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Section 3 / Page 74
Virtual Concepts - Technical Section From Pages 74-86
This section is meant for the already I.T. literate.
The technical problems have to be seen as millions of 1ís and 0ís being moved around very quickly, at that level the hardware becomes somewhat irrelevant to the task in hand. The hardware running the types of programs described will keep getting faster, so it is just a question of time until I believe such a network becomes a reality, that's if world continues on the path it seems to be on.
The databases were to have used a lot of, off the shelf knowledge and technology including the use of middleware modelling and physics software, to significantly lower development costs. A non-linear approach was to be applied to the programming method; this would have allowed the users the ability to have totally free and random movement within any of the environments contained.
The hardware currently being used by most end users allows for a reasonable level of detail to be shown. The level of detail capable of being processed by most next generation platforms, will allow for the scaled and accurate representation of many of the modelling concepts outlined. Most next gen platforms are capable of full scene environment mapping, this in conjunction with other hardware functions such as multi-pass rendering / volumetric rendering / Displacement Mapping, High Dynamic Range Imagery, UVD etc, should have allowed most end users to manipulate and generate the real-time level of detail required to make the systems output look and feel the way it has been described within this ebook. The Latest Direct X standard is compliant with most of these rendering / video systems.
This is cutting edge 3D modelling at desktop level, at least at the time of writing this.
Kinematic modeling systems were seen as being needed, to allow the system to produce lifelike movement (also see Matrix Skinning) for all of the characters and avatars. Kinematic modeling, is also a very important part of robotics. If the network had eventually been tied into controlling robots, then the A.I. system was envisioned as having a store of knowledge applicable to controlling such devices. The future looks set to provide an even more advanced modeling system, for character design work, it uses neural network principals so as to achieve lifelike character movement, see link.
A modelling system that used curved surfaces was to have been used for some narrow band users, this type of modelling system can be used on most platforms. This should have given the databases the scalable geometry required to keep the databases platform independent. This type of modelling software was used in the creation of the online game Quake 3. The use of curved surfaces, should have allowed the system to keep the level of detail required at least for narrow band users, whilst also keeping it within acceptable bandwidth limitations. Curved surface geometry models require a lot less memory than their equivalent polygon models. Also narrow band systems could employ an episodic approach, to allow these types of users access to any of the environments created. Quake 3 is used as an example to prove that this proposals basic concepts could have been implemented on narrow band systems. Also Imagination (seepage 48), has developed a low bandwidth technique, to allow a version of Quake 3 to be utilised by next generation mobile phone users. This is included as an example of how some narrow band users could have used at least some of the concepts outlined.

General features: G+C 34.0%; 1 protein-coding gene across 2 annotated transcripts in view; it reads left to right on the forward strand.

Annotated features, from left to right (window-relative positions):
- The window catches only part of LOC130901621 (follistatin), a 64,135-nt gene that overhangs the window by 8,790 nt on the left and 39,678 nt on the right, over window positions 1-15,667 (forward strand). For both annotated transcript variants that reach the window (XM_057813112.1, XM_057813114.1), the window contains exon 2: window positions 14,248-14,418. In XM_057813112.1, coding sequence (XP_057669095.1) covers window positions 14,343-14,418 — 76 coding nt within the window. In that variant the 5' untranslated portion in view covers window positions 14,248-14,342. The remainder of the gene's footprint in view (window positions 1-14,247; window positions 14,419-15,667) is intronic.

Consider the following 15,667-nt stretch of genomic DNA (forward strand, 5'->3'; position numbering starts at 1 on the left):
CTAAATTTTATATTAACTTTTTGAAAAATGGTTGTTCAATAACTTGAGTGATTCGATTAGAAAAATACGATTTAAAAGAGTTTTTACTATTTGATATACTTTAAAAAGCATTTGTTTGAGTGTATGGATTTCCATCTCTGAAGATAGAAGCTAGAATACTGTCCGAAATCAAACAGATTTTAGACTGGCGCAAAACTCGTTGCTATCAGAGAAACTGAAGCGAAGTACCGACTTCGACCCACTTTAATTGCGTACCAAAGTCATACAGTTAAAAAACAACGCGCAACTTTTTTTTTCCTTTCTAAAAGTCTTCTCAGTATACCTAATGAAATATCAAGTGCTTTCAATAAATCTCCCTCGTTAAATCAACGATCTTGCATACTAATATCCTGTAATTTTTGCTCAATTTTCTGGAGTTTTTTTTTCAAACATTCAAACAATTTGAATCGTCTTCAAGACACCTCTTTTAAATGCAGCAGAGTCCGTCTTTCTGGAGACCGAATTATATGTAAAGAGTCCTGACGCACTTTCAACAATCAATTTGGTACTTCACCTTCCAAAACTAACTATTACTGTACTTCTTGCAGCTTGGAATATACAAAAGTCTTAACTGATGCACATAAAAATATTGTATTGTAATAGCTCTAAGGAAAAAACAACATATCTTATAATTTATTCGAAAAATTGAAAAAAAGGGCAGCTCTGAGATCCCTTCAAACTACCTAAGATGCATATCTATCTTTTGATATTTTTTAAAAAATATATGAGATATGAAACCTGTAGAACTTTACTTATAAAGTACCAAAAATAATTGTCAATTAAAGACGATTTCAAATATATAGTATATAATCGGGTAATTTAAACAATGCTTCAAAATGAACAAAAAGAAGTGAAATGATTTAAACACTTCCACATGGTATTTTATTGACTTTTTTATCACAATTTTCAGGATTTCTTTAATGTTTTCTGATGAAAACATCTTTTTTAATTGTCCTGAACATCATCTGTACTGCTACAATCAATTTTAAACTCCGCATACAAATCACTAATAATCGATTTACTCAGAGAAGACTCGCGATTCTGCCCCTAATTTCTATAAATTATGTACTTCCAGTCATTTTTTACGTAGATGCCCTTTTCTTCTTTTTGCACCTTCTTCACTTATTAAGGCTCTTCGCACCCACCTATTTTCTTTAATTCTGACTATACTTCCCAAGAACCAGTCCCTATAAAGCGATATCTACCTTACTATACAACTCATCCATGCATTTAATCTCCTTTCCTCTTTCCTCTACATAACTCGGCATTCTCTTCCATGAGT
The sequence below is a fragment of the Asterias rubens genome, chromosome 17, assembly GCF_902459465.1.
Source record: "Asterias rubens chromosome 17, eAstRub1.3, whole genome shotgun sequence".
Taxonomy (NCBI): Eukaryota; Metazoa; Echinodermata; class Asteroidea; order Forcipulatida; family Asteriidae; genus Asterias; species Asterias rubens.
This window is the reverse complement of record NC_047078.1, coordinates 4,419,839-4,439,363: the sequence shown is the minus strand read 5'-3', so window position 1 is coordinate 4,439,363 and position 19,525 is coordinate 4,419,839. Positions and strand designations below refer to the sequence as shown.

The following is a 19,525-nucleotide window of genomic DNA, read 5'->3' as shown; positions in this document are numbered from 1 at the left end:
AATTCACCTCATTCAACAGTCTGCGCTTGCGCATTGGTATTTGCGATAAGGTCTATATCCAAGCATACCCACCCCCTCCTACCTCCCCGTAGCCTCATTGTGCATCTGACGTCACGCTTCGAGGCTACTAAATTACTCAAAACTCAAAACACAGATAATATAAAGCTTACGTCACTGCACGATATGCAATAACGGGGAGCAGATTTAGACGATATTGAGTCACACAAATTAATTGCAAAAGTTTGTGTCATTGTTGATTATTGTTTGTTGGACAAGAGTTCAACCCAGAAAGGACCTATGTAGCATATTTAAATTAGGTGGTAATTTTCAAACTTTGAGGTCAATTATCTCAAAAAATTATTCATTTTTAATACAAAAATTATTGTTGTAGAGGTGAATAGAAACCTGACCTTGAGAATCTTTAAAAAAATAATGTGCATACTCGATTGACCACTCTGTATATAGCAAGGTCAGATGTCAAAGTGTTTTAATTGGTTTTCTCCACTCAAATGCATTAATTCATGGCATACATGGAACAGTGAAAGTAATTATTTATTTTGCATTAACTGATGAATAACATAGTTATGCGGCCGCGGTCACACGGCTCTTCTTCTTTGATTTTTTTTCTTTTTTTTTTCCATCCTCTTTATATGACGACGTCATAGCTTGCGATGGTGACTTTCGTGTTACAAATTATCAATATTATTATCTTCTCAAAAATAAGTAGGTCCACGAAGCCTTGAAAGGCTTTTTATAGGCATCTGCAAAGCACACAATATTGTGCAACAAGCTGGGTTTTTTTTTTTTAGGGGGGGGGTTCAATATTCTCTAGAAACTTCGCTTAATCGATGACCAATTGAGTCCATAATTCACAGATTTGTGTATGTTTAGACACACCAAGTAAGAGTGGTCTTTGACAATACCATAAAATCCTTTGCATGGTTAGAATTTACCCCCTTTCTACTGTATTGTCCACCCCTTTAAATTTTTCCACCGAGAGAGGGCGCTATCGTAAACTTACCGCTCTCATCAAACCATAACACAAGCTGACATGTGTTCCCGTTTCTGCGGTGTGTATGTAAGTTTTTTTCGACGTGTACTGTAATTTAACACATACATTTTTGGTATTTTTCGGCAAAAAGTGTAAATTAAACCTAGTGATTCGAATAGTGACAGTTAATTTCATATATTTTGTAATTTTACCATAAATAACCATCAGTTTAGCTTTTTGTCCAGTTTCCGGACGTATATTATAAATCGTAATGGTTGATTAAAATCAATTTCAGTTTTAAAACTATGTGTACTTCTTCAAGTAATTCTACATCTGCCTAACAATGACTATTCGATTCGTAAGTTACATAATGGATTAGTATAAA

Modelling software using real time progressive meshes also known as real time tessellation were to be used to produce higher quality models. This modelling technique will allow for scalable multi-resolution models, to be produced and displayed on most next gen platforms. This in conjunction with other advanced modelling and mapping techniques should have allowed the system to produce the scalable architecture required, so as to make the databaseís models, truly platform independent. The difficulties involved in conversion between modelling formats, being seen as one of the major problems to be overcome. This was seen as one of the major technical questions to be addressed in the databases design phase.
Developments in the field of CG (see HLSL), happen all the time, and nobody could possibly be an expert in every part of this increasingly complex field. This is about millions of programmers working out individual solutions to millions of problems, we all have our own way of doing things, resulting in millions of solutions. The software tools on the other hand, used to help create and manipulate 3D objects are rapidly becoming very easy to use, widely available and extremely cost effective. The databases in their most basic form, could have been produced via the customisation of relatively cheap middleware. Repurposing the models for all of the uses described, was seen as a means to an end, the images or models contained being maximised for their profitability and usefulness.
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